Evidence also points to the power of former group members, or “formers,” in helping people leave extremist groups. Formers provide social support and can reflect on the challenges and fears associated with leaving. Such efforts, used in programs such as ExitUSA, also support individuals in extricating their identity from membership in the group (DeMichele, M., et al., “Research and Evaluation on Domestic Radicalization to Violent Extremism: Research to Support Exit USA,” U.S. Office of Justice Programs, 2021).

“In order for people to successfully not just get out but stay out, they needed help in moving towards the formation of a new identity,” said John Horgan, PhD, a distinguished professor of psychology and director of the Violent Extremism Research Group at Georgia State University.

Since people are more likely to get out if they know someone else leaving, it may be wiser to focus on shifting the attitudes of entire groups rather than investing in deradicalization at the individual level, said Clark McCauley, PhD, a psychologist and professor emeritus at Bryn Mawr College in Pennsylvania. This kind of approach can reach more of the people who do not enact violence themselves but support or sympathize with those who do.

What causes extremism

Controversy around the pandemic and 2020 presidential election may have exacerbated tensions, but experts say today’s domestic extremists have ties stretching back decades to the standoffs in Ruby Ridge, Idaho, and Waco, Texas, as well as the Oklahoma City bombing.

“Many of the viewpoints we’re hearing have been around for decades, but they’ve always been relegated to fringe groups,” said social psychologist Anthony Lemieux, PhD, a professor of communication at Georgia State University and editor of the journal Dynamics of Asymmetric Conflict. “Now for the first time, they are being given a voice and platform in mainstream society.”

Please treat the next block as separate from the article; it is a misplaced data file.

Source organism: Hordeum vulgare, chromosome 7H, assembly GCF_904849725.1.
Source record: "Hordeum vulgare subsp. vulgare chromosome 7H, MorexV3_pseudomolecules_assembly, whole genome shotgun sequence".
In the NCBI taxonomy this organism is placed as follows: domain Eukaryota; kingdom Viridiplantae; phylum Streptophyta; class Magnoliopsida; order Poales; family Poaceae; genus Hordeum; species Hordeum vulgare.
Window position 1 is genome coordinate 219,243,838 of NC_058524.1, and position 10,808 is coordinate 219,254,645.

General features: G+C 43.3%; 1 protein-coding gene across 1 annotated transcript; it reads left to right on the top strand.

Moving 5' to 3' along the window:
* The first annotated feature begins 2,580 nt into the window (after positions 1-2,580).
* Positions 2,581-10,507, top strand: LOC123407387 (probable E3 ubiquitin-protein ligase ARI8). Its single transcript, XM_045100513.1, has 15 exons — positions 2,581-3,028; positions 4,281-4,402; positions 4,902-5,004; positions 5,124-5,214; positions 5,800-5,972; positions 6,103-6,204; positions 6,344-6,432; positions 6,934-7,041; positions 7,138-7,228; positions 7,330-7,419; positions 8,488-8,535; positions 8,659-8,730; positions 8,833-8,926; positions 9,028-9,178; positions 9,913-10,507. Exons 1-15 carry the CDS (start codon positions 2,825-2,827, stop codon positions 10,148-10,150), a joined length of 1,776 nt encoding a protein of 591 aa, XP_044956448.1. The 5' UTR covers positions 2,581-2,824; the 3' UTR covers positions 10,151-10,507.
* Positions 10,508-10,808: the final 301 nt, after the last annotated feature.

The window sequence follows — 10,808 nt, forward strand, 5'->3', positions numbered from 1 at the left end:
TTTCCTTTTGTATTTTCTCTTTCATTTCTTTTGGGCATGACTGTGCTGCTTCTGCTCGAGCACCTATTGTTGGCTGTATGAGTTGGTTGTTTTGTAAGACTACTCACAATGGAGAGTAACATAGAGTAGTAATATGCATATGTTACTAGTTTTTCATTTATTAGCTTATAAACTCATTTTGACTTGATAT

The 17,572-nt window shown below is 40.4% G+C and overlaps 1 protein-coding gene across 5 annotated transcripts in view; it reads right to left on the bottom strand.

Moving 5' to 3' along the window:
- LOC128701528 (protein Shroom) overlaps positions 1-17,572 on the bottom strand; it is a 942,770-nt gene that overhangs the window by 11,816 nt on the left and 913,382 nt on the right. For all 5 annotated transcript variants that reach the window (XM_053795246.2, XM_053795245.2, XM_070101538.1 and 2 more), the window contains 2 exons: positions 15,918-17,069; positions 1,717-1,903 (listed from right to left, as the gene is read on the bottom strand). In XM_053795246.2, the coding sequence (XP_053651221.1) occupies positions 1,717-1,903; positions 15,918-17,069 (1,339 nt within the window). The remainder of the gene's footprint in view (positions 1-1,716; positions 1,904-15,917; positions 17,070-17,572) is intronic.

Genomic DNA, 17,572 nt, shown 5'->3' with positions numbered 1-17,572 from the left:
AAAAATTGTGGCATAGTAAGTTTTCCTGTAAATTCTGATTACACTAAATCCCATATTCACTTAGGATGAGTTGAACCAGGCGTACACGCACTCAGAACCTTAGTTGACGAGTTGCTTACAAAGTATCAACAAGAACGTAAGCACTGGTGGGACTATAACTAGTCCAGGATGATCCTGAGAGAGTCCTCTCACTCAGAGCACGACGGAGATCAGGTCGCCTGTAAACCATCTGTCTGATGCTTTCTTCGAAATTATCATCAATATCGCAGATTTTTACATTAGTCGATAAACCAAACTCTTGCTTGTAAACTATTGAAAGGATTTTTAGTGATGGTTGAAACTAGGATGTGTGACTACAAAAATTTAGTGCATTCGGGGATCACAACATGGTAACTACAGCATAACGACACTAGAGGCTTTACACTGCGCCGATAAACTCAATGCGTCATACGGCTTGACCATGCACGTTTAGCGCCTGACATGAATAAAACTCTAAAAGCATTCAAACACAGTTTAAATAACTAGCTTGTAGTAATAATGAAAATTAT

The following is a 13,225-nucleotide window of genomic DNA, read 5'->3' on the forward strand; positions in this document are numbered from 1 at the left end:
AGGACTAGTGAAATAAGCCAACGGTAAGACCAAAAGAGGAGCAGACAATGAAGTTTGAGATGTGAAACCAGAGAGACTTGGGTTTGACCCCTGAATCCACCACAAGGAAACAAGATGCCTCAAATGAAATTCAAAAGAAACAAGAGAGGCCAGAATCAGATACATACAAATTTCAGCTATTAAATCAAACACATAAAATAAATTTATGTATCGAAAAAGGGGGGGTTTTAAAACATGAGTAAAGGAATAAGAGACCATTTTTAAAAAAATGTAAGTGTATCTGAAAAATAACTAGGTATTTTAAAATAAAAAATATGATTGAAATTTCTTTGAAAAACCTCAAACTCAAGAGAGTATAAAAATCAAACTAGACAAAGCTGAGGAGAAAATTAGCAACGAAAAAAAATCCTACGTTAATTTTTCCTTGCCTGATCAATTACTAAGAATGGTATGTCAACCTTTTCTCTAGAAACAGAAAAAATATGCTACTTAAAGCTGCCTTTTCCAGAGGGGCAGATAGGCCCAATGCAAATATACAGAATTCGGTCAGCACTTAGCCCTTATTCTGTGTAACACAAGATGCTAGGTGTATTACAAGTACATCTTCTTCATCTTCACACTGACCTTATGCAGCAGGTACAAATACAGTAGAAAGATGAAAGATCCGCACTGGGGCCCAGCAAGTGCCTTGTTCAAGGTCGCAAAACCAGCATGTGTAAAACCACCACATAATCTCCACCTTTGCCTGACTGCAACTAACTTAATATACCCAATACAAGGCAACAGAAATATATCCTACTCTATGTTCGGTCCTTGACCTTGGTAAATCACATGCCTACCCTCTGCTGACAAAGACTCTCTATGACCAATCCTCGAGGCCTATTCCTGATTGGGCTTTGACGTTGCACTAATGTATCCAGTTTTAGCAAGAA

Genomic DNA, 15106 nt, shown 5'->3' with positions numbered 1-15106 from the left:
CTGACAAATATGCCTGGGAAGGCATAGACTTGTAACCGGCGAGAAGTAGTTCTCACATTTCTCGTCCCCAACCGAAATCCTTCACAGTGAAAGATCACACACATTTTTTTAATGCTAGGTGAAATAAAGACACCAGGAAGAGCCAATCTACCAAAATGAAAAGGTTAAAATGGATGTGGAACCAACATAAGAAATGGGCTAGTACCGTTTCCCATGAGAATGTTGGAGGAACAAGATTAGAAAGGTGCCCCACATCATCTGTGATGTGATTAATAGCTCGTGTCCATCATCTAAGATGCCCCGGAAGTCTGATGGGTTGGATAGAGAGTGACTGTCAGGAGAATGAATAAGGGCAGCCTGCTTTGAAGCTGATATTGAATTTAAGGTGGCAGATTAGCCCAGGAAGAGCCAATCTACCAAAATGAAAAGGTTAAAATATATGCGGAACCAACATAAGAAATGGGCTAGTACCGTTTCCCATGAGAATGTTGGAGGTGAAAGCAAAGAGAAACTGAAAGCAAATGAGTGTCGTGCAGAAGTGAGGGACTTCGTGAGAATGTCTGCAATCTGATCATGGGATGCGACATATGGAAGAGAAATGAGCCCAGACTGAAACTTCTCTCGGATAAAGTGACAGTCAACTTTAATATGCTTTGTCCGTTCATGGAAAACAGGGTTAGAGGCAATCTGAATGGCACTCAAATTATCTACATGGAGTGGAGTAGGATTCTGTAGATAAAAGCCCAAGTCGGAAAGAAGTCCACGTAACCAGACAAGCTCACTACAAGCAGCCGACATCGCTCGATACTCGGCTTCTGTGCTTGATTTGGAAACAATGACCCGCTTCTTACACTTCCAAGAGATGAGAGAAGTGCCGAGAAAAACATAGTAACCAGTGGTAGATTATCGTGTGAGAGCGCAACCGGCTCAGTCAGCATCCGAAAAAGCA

Extremist groups can provide adherents with easy-to-digest but sometimes dangerously misinformed answers to complex societal issues, according to Feddes. “That makes them attractive to people who are vulnerable to radicalization,” he said.

Terrorism—or violent extremism—describes the use of violence in service of a specific ideology, typically social, political, or religious in nature. Radicalization refers to the process by which that ideology is adopted, but researchers say holding extreme views is not inherently a bad thing.

“Radicalization of opinion can be an important precursor to meaningful social change,” said Lemieux. “The problem is when people begin to feel that using violence in service of those views is not only justified but also recognized and celebrated.”

Many—but not all—of the extremist crimes tracked by PIRUS are violent. Some are what experts call “paper terrorism,” such as when those opposed to federal income taxes engage in tax fraud or evasion. Differentiating between violent and nonviolent crimes can help focus counterterrorism efforts on preventing loss of life.

“Why is it that some people are more vulnerable than others to enact violence, where they try to harm people because of their extremist beliefs?” said Michael Jensen, PhD, a political scientist at START who leads the PIRUS project and other studies of domestic radicalization.